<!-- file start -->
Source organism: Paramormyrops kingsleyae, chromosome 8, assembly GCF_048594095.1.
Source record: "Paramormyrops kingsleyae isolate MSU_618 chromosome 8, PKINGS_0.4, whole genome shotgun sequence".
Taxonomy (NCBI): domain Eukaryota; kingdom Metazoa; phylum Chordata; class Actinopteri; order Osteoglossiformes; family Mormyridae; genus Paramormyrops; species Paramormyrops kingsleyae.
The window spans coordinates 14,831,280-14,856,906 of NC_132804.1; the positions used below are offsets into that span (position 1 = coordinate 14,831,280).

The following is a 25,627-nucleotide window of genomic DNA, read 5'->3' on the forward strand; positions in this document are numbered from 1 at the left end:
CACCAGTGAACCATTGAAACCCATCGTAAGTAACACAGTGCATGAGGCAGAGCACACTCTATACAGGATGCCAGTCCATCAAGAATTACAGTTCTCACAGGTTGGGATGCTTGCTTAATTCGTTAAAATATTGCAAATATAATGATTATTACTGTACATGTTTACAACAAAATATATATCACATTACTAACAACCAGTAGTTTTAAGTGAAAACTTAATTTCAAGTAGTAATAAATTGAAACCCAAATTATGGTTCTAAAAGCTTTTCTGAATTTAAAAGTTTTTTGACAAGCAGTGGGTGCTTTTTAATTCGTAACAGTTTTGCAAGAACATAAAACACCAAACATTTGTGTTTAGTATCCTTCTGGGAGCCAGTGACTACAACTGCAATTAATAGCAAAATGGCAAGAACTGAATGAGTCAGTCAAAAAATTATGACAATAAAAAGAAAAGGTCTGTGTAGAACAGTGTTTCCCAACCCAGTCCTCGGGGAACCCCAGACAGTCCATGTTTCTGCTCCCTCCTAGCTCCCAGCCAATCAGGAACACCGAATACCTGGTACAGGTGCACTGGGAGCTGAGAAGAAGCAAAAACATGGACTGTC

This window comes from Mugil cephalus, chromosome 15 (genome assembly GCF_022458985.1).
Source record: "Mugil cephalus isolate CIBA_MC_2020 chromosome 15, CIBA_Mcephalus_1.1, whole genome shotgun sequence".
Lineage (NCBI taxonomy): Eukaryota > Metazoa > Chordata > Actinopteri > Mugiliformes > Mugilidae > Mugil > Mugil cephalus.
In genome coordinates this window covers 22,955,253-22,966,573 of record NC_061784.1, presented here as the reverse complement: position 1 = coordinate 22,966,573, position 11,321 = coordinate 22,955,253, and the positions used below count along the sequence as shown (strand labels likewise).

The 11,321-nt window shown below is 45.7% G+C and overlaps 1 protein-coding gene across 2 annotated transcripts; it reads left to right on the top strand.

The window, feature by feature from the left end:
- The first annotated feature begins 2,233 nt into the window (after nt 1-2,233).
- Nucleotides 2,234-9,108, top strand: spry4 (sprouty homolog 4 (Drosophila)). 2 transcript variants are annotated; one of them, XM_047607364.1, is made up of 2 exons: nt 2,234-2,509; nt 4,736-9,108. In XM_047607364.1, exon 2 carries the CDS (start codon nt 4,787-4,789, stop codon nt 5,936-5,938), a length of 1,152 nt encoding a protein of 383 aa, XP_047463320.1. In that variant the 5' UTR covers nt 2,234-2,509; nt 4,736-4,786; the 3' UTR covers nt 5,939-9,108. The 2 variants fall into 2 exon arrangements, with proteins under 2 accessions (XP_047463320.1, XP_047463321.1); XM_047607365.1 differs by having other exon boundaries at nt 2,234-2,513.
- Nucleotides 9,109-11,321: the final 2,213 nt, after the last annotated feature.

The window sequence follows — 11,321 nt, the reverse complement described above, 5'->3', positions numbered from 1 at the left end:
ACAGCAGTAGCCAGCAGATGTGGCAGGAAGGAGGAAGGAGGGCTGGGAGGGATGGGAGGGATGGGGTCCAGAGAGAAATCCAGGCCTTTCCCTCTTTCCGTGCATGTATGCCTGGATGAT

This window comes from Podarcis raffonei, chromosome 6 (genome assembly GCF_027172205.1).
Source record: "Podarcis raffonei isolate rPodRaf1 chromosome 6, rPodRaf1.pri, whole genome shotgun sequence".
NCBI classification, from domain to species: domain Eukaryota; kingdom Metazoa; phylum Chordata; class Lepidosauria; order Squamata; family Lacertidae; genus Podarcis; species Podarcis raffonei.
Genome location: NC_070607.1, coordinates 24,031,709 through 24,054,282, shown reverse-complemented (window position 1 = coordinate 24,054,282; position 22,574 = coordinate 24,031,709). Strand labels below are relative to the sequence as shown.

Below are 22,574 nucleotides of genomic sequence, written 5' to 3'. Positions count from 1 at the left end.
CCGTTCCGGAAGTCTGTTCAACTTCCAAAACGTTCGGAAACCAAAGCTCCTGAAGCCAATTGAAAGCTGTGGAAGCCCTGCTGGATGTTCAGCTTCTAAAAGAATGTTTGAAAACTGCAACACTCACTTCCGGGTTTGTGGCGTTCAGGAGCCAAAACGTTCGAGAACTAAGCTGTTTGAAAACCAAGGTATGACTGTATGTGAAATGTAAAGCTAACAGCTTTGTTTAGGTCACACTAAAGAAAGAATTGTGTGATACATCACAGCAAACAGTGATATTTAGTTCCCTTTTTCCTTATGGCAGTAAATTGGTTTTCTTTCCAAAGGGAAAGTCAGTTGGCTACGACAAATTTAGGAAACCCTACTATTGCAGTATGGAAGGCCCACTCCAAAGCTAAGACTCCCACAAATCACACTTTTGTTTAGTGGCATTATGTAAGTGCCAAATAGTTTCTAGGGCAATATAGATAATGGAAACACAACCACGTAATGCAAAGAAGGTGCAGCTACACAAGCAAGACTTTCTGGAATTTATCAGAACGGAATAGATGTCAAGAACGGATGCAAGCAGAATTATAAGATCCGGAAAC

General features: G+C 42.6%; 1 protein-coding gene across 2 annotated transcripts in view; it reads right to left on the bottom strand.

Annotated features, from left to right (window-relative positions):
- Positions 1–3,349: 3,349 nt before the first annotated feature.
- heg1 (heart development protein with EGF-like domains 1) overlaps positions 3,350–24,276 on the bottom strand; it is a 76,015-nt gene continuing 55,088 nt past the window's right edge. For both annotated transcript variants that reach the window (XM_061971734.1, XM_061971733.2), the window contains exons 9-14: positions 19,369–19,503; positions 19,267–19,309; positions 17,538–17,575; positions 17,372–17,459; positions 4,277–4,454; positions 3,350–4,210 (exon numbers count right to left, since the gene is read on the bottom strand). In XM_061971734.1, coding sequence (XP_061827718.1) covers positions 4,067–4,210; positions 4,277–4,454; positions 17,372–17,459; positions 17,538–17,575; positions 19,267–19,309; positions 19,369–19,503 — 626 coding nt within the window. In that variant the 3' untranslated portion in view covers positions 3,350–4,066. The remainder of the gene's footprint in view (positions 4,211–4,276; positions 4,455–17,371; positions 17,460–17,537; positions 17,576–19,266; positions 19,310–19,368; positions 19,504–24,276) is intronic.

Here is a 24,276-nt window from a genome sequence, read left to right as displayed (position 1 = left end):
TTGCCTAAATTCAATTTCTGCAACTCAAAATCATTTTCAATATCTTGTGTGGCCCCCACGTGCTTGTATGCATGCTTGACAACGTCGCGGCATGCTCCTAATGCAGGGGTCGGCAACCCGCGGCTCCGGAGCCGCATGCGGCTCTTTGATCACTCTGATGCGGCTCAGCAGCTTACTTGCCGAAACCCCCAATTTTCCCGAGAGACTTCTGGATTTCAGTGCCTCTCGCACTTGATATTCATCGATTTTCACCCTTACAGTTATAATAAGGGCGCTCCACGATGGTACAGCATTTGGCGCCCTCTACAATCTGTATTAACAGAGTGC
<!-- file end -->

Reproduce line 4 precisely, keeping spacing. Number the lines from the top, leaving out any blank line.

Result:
The window spans coordinates 14,831,280-14,856,906 of NC_132804.1; the positions used below are offsets into that span (position 1 = coordinate 14,831,280).